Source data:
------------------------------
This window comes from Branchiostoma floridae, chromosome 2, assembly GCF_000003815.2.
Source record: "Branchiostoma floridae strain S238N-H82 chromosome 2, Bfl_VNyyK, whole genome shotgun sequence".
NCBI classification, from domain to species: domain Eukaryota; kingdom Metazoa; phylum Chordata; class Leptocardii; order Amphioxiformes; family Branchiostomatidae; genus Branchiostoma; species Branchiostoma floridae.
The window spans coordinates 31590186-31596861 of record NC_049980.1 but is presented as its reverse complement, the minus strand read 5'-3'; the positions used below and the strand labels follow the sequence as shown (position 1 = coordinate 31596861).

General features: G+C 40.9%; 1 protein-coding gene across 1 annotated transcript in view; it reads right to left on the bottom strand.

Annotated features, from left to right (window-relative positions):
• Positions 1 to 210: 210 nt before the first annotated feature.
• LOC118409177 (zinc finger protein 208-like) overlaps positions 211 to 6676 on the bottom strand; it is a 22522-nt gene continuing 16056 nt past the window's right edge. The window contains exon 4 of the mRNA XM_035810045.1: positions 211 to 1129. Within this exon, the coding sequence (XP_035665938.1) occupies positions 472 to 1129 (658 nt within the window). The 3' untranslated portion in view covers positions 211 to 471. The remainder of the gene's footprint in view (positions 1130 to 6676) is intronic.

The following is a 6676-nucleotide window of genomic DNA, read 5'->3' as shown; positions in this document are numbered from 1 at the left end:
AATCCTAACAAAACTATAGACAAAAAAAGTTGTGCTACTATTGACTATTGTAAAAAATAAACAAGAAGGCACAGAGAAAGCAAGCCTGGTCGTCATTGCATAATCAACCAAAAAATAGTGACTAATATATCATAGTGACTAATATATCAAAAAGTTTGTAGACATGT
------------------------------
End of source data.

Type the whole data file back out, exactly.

This window comes from Branchiostoma floridae, chromosome 2, assembly GCF_000003815.2.
Source record: "Branchiostoma floridae strain S238N-H82 chromosome 2, Bfl_VNyyK, whole genome shotgun sequence".
NCBI classification, from domain to species: domain Eukaryota; kingdom Metazoa; phylum Chordata; class Leptocardii; order Amphioxiformes; family Branchiostomatidae; genus Branchiostoma; species Branchiostoma floridae.
The window spans coordinates 31590186-31596861 of record NC_049980.1 but is presented as its reverse complement, the minus strand read 5'-3'; the positions used below and the strand labels follow the sequence as shown (position 1 = coordinate 31596861).

General features: G+C 40.9%; 1 protein-coding gene across 1 annotated transcript in view; it reads right to left on the bottom strand.

Annotated features, from left to right (window-relative positions):
• Positions 1 to 210: 210 nt before the first annotated feature.
• LOC118409177 (zinc finger protein 208-like) overlaps positions 211 to 6676 on the bottom strand; it is a 22522-nt gene continuing 16056 nt past the window's right edge. The window contains exon 4 of the mRNA XM_035810045.1: positions 211 to 1129. Within this exon, the coding sequence (XP_035665938.1) occupies positions 472 to 1129 (658 nt within the window). The 3' untranslated portion in view covers positions 211 to 471. The remainder of the gene's footprint in view (positions 1130 to 6676) is intronic.

The following is a 6676-nucleotide window of genomic DNA, read 5'->3' as shown; positions in this document are numbered from 1 at the left end:
AATCCTAACAAAACTATAGACAAAAAAAGTTGTGCTACTATTGACTATTGTAAAAAATAAACAAGAAGGCACAGAGAAAGCAAGCCTGGTCGTCATTGCATAATCAACCAAAAAATAGTGACTAATATATCATAGTGACTAATATATCAAAAAGTTTGTAGACATGT